More support to healthcare workers is urgently needed

With the daily count of COVID-19 deaths in our country hovering around 25 in the second wave period, the death toll reached nearly 2,000 yesterday out of 93,600 cases.
Such deaths can mount over time as COVID-19 patients arrive in hospitals too late to seek health care for their life threatening conditions.
Too often, they were only taken to hospitals after their conditions became serious, and after they received medications at home, while under their own care. This situation demands a good health care system which is well equipped to deal with life threatening situations before the patients are taken to the hospital.
Besides, we should step up raising public awareness to ensure that the public are not anxious about seeking help at hospitals, as hospitals are specially equipped with necessary machines and supplied with medicines to treat COVID-19 patients. Today is not the time to become careless, as we all must remain ever vigilant.
Also, relatives are allowed to stay with patients at hospitals, if a patient’s health condition is serious.
Additionally, with the COVID-19 outbreak infecting around 1,400 daily, our country is facing an unprecedented public health emergency. In Myanmar, COVID prevention remains most important, as the cost of treatment is a very heavy burden for a country such as Myanmar, which is still a developing country.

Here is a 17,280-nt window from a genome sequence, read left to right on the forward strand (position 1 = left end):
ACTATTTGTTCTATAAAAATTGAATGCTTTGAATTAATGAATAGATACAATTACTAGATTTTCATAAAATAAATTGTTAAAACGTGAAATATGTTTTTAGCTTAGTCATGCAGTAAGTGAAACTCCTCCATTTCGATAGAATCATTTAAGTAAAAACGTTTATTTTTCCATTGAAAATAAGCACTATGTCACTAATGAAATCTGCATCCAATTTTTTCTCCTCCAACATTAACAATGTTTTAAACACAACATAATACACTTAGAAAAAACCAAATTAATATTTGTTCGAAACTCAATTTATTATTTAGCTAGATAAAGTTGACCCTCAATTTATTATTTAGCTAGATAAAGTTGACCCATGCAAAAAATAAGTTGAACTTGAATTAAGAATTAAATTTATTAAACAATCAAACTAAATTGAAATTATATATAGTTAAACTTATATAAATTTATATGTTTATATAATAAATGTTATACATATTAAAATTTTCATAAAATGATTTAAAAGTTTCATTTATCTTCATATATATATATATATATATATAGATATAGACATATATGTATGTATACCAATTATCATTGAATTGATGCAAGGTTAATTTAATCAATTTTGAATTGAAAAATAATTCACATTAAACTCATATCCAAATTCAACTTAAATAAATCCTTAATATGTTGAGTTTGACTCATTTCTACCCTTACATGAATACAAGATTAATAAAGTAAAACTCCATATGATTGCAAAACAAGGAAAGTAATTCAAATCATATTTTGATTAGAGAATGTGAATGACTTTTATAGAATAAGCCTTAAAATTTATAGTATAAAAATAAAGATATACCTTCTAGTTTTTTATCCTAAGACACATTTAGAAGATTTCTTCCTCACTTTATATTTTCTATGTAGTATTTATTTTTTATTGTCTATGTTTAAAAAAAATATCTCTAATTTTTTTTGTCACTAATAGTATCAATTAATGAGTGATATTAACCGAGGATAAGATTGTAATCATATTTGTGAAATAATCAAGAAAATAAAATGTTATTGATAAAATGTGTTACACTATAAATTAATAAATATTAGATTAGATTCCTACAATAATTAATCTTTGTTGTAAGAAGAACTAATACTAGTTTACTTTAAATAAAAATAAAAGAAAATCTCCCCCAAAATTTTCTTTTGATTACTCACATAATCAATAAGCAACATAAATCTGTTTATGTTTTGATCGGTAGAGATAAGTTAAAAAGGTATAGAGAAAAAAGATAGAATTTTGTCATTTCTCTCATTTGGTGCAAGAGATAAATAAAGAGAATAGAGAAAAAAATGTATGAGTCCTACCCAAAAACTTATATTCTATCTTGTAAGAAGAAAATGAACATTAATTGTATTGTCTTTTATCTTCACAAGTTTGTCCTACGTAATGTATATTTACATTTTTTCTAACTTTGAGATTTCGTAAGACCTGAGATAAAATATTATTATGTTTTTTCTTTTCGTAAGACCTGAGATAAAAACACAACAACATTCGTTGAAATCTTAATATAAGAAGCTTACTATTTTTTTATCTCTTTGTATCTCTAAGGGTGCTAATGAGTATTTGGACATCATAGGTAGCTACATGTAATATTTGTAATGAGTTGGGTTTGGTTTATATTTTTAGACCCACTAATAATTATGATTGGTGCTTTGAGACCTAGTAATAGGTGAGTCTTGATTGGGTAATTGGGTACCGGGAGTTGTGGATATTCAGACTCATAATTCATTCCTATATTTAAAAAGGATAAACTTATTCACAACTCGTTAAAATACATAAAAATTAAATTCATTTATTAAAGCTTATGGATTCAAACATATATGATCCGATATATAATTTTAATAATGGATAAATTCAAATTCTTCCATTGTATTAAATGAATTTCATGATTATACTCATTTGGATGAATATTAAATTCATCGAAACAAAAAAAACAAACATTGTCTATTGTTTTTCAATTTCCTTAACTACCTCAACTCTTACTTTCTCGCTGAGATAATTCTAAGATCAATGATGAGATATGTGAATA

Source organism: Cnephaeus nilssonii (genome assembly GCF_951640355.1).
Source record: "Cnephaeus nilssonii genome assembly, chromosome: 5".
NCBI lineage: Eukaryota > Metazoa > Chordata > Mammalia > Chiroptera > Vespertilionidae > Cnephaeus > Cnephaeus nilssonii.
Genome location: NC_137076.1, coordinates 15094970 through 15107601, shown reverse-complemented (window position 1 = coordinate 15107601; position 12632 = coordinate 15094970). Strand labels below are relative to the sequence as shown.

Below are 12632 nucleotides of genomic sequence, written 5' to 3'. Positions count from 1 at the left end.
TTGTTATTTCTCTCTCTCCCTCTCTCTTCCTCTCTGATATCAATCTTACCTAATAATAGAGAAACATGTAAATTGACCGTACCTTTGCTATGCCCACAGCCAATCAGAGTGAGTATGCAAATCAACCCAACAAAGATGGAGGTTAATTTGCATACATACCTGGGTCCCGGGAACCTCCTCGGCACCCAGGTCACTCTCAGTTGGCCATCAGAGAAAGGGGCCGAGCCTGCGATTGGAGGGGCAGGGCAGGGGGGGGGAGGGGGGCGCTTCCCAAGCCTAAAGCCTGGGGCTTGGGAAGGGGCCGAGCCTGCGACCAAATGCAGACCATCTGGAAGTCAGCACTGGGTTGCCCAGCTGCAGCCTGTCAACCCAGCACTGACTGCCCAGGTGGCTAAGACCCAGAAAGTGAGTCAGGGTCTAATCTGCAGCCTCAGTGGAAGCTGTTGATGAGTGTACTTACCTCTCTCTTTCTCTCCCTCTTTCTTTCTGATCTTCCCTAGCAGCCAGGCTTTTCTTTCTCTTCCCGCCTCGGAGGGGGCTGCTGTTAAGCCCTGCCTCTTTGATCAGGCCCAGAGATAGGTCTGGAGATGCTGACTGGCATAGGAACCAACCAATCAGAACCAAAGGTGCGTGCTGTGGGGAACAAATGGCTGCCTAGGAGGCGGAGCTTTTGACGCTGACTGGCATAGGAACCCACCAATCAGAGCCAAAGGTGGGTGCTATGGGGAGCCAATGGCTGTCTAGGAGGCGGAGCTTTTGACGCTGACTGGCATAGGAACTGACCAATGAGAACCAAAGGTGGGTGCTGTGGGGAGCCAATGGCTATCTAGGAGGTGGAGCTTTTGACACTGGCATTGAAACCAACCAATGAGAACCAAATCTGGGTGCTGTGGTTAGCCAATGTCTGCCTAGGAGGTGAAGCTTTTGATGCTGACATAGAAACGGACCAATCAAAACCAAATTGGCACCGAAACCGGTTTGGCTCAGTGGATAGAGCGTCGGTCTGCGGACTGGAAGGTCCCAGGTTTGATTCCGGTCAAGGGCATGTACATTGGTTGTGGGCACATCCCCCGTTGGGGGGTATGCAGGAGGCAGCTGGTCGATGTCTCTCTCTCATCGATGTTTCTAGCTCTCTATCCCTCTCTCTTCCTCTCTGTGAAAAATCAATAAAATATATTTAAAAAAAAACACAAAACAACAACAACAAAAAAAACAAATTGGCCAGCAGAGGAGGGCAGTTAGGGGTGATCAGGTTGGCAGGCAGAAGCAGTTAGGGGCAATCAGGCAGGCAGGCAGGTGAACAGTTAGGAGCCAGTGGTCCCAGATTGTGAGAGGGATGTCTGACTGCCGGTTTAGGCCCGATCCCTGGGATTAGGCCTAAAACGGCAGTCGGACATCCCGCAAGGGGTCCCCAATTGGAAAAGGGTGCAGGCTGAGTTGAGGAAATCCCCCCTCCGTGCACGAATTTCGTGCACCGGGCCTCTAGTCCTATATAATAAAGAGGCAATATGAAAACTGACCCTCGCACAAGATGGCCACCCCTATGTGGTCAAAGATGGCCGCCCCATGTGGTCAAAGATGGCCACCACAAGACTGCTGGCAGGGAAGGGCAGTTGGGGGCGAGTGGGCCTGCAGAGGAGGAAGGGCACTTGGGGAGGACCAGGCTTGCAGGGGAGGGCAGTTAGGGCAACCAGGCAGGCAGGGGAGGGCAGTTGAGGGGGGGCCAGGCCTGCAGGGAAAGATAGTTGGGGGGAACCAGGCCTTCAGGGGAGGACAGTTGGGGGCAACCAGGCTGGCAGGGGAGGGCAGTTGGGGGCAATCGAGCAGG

Meanwhile, healthcare workers who are essential to the COVID-19 response are under the burden of treating COVID-19 patients.
Hence, we should seek ways to support medical institutions including volunteering in ward system, adjusting staff deployment and shift plans in advance.
While controlling the pandemic is clearly a priority, it is also imperative to take the long view as many of the risk factors for dying from covid-19—such as cardiovascular disease, diabetes, obesity, and deprivation—are also leading contributors to the COVID-19 mortality rate.
Other countries also face these challenges.
The local governments need to work with their healthcare communities to avert disaster through measures which can support healthcare workers and volunteers working on the front lines of to protect our lives.
The lessons of other countries with high infection rates must be learnt and should influence policy decisions for averting the disaster.

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